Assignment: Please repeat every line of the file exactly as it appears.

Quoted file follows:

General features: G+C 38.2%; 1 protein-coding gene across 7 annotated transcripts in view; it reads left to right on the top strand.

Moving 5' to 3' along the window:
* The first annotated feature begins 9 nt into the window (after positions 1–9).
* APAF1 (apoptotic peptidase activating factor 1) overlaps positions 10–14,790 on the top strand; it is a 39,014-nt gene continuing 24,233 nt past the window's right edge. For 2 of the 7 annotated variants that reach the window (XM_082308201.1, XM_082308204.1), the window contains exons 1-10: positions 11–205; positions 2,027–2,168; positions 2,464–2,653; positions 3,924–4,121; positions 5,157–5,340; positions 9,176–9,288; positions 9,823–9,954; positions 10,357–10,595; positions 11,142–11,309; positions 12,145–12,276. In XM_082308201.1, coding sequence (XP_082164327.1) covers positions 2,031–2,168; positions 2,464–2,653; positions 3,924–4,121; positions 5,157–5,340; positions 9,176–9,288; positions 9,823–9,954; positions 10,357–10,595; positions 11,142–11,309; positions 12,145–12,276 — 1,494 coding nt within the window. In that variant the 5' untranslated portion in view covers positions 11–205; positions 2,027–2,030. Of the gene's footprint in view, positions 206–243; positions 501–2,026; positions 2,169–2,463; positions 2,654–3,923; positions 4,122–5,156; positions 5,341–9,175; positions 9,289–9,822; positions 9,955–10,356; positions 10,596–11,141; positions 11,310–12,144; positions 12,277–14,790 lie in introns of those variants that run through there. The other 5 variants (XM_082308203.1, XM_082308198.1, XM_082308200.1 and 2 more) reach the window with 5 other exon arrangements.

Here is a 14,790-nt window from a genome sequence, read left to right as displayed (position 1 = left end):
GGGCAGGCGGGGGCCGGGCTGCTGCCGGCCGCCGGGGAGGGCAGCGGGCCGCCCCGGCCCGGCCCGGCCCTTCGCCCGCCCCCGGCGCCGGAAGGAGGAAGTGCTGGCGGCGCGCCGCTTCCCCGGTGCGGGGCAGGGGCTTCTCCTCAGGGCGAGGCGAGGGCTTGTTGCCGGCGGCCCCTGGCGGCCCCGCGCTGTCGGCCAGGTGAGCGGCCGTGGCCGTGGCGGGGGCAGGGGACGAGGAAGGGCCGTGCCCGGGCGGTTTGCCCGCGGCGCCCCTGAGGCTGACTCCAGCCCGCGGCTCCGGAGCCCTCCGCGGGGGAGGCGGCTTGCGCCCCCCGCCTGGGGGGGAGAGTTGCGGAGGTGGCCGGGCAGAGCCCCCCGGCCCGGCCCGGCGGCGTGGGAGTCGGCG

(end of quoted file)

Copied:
General features: G+C 38.2%; 1 protein-coding gene across 7 annotated transcripts in view; it reads left to right on the top strand.

Moving 5' to 3' along the window:
* The first annotated feature begins 9 nt into the window (after positions 1–9).
* APAF1 (apoptotic peptidase activating factor 1) overlaps positions 10–14,790 on the top strand; it is a 39,014-nt gene continuing 24,233 nt past the window's right edge. For 2 of the 7 annotated variants that reach the window (XM_082308201.1, XM_082308204.1), the window contains exons 1-10: positions 11–205; positions 2,027–2,168; positions 2,464–2,653; positions 3,924–4,121; positions 5,157–5,340; positions 9,176–9,288; positions 9,823–9,954; positions 10,357–10,595; positions 11,142–11,309; positions 12,145–12,276. In XM_082308201.1, coding sequence (XP_082164327.1) covers positions 2,031–2,168; positions 2,464–2,653; positions 3,924–4,121; positions 5,157–5,340; positions 9,176–9,288; positions 9,823–9,954; positions 10,357–10,595; positions 11,142–11,309; positions 12,145–12,276 — 1,494 coding nt within the window. In that variant the 5' untranslated portion in view covers positions 11–205; positions 2,027–2,030. Of the gene's footprint in view, positions 206–243; positions 501–2,026; positions 2,169–2,463; positions 2,654–3,923; positions 4,122–5,156; positions 5,341–9,175; positions 9,289–9,822; positions 9,955–10,356; positions 10,596–11,141; positions 11,310–12,144; positions 12,277–14,790 lie in introns of those variants that run through there. The other 5 variants (XM_082308203.1, XM_082308198.1, XM_082308200.1 and 2 more) reach the window with 5 other exon arrangements.

Here is a 14,790-nt window from a genome sequence, read left to right as displayed (position 1 = left end):
GGGCAGGCGGGGGCCGGGCTGCTGCCGGCCGCCGGGGAGGGCAGCGGGCCGCCCCGGCCCGGCCCGGCCCTTCGCCCGCCCCCGGCGCCGGAAGGAGGAAGTGCTGGCGGCGCGCCGCTTCCCCGGTGCGGGGCAGGGGCTTCTCCTCAGGGCGAGGCGAGGGCTTGTTGCCGGCGGCCCCTGGCGGCCCCGCGCTGTCGGCCAGGTGAGCGGCCGTGGCCGTGGCGGGGGCAGGGGACGAGGAAGGGCCGTGCCCGGGCGGTTTGCCCGCGGCGCCCCTGAGGCTGACTCCAGCCCGCGGCTCCGGAGCCCTCCGCGGGGGAGGCGGCTTGCGCCCCCCGCCTGGGGGGGAGAGTTGCGGAGGTGGCCGGGCAGAGCCCCCCGGCCCGGCCCGGCGGCGTGGGAGTCGGCG